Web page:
One of my current projects is creating an 8 puzzle with an AI to solve it for the player. I’ve finished everything except the AI solver. The AI is fairly simple for a project like this, but I wanted to create a UML class diagram and an activity diagram for the project, just so I could break the code up over several weeks, as I have time to work on it, and just check bits and pieces off on the diagrams as done so I don’t forget what still needs working on, or the design I came up with.

In case you don’t know, an 8 puzzle is one of those flat sliding puzzles with the numbers one thru eight that you slide around until they are in order. Some people solve them with the empty square in the center, and some people solve them with the empty square down at the bottom righthand corner.

Mixing the 8 puzzle up in the first place takes a little more work that arranging the numbers randomly. There are many unsolvable configurations of an 8 puzzle. The basic trick is to check for an even number of inversions. If you have an even number of inversions, then the puzzle is solvable. If you have an odd number of inversions, then you have an unsolvable puzzle.

I already know you’re probably asking, *What is an 8 puzzle inversion?* If you were to think of the 8 puzzle as an array of numbers with the following 0 based index layout,

0 1 2

3 4 5

6 7 8

Then the numbers would be in the following order when solved,

1, 2, 3, 4, 5 , 6, 7, 8

For the purpose of counting inversions, ignore the empty square. (Just pretend the empty square isn’t there 😉 An inversion happens when a number is out of order, so that smaller numbers are after it in the array. For example,

2, 1, 3, 4, 5 , 6, 7, 8

has one inversion, because 1 comes after 2. In this example,

4, 2, 1, 3, 5 , 6, 7, 8

there are four inversion because 3, 2 and 1 come after 4 and 1 comes after 2.

To find the total number of inversions, count the number of smaller numbers that appear after every number in the array. When the count is even, you have your solvable puzzle.

Congratulations! You’re one of the cool kids that know how to generate solvable 8 puzzles.

Now on to the AI for solving 8 puzzles.

In the following diagrams, C2 refers to Construct 2 that I used for the GUI for the 8 puzzle. I created a plugin that calls JavaScript generated from ClojureScript. However, these diagrams are more for general AI design for an 8 puzzle solver.

The first concept to get straight for solving any puzzle with an AI is that of score. Each board or puzzle position is called a node and organized into a tree. Each node needs to be given a score that describes how close it is presumed to be to the solution of the game or puzzle. It has been long acknowledged that 8 puzzle nodes are best described by scoring with what is called the Manhattan Distance.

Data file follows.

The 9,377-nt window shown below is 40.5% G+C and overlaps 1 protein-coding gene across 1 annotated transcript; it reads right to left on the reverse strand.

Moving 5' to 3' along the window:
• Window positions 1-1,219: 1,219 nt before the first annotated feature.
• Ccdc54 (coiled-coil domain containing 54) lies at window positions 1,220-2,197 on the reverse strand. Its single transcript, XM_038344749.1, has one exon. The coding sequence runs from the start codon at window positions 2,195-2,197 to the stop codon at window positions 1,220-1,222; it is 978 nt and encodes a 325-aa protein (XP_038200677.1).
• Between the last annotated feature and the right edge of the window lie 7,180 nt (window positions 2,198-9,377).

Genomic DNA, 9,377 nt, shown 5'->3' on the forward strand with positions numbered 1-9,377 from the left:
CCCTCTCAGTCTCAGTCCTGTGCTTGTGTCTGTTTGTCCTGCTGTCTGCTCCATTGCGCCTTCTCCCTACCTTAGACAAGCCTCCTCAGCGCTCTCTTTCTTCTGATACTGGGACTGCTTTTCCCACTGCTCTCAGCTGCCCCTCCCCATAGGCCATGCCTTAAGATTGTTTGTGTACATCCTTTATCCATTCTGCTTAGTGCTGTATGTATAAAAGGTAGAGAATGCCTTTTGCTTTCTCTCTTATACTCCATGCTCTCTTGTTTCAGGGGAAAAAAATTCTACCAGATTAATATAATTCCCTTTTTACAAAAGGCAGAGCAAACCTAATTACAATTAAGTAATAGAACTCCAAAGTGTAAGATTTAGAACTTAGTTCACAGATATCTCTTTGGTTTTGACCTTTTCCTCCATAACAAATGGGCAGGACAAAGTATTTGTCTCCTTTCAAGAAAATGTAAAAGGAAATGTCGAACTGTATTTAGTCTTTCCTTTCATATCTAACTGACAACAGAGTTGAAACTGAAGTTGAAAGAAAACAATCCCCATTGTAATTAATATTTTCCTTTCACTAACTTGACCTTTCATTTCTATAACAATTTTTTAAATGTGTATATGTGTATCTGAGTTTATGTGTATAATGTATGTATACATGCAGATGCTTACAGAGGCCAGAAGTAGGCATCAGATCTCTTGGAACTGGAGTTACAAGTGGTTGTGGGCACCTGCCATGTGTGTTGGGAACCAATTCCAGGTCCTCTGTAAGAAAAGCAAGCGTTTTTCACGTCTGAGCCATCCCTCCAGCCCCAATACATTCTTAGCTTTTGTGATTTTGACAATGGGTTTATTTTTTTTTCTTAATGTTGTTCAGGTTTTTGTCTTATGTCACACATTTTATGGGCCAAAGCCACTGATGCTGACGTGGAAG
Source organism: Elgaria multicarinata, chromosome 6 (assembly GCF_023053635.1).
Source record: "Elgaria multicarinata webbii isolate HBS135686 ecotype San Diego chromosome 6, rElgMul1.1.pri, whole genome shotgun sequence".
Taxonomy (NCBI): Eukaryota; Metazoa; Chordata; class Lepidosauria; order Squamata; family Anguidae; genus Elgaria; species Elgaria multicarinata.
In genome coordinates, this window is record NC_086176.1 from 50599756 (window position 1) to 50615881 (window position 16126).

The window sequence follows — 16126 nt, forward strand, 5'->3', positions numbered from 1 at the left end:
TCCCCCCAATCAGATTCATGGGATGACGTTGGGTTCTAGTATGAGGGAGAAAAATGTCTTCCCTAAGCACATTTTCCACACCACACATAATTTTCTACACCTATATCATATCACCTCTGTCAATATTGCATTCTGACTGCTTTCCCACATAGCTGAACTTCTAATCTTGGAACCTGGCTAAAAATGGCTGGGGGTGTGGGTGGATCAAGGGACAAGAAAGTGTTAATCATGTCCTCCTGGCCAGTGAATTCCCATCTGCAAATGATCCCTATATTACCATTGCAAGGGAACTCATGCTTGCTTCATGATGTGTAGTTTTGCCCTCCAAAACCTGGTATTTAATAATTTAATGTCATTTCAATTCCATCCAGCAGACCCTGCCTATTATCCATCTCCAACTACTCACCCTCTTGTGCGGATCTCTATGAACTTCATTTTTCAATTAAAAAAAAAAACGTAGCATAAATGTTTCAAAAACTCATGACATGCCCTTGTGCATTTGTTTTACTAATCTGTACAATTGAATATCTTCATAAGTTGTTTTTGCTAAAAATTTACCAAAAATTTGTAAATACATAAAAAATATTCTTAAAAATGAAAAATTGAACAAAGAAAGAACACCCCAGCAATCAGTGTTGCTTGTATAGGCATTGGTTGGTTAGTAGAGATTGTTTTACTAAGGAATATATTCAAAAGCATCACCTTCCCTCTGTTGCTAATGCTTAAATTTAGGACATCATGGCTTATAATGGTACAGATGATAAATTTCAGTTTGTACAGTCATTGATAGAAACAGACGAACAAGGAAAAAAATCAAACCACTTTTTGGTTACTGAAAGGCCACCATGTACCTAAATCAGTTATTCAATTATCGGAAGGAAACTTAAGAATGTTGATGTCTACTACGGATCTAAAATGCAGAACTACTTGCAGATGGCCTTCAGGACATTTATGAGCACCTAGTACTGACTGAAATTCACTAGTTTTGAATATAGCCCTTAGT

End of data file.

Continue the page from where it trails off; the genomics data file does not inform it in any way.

When using the Manhattan Distance, first you score each square, and then you add all the square’s scores together. Don’t forget the empty square. For calculating the Manhattan Distance, you need to also calculate it for the empty square. (This is the opposite of when you are counting inversions.)

The formula for Manhattan Distance for each square is **|x _{1} – x_{2}| + |y_{1} – y_{2}|** where the

**(x**is the current location in the grid, and

_{1}, y_{1})**(x**is the desired location in the grid. Note that the Manhattan Distance for a solved puzzle with turn out to be zero.

_{2}, y_{2})One of the biggest gotchas in AI design is knowing how to design the best scoring algorithm. Luckily, the hard work has already been done for you in the case of the 8 puzzle.

After figuring out how to score moves toward a solution, understanding how to do a depth-first search with node pruning is the next thing to understand. A node in its simplest description is the puzzle that results from making each move. In an 8 puzzle, any given puzzle could have 2, 3, or 4 possible legal moves. That means 2, 3 or 4 new child nodes could be generated from each puzzle configuration. And, each of those new nodes could have 2-4 new child nodes.

If you do the math, the number of nodes can grow massively in a short time. If you have limited resources, or just want your AI to be fast, pruning your nodes is wise. The first step is to have a list of actively searched nodes. Limit this list after each step, but eliminating all low scoring nodes and only keeping the highest scoring nodes. Also, make sure your move generator doesn’t undo the move that just happened (so technically each 8 puzzle node only has 1-3 valid moves.)

One other thing about nodes for 8 puzzle solving is that they need to be self aware of their score, their parent node, and the move that generated them. Using this information, when a solution is found, it is simple to create a list of moves that generated the solution by traversing back up the node tree all the way to the root node, adding the moves that generated each node with each step to a solution array.

The activity diagram for my 8 puzzle solving AI is above. Essentially, it takes an JSON C2 array representing the current mixed up state of an 8 puzzle. It has a master list of best nodes found so far. It then creates an initial list of best nodes found using just the original puzzle given to be solved. Only, at each new search level, only the best node is selected to search. Only, in cases where the best node doesn’t appear to be doing well, will some other nodes end up being searched. When a node’s children are searched and scored, that node is removed from the best nodes list, though its children still have a reference to it. Finally a solution is found, and the tree is unwrapped to generate a solution move list.

I also threw together a generic class diagram for 8 puzzle solving AI just to be thorough.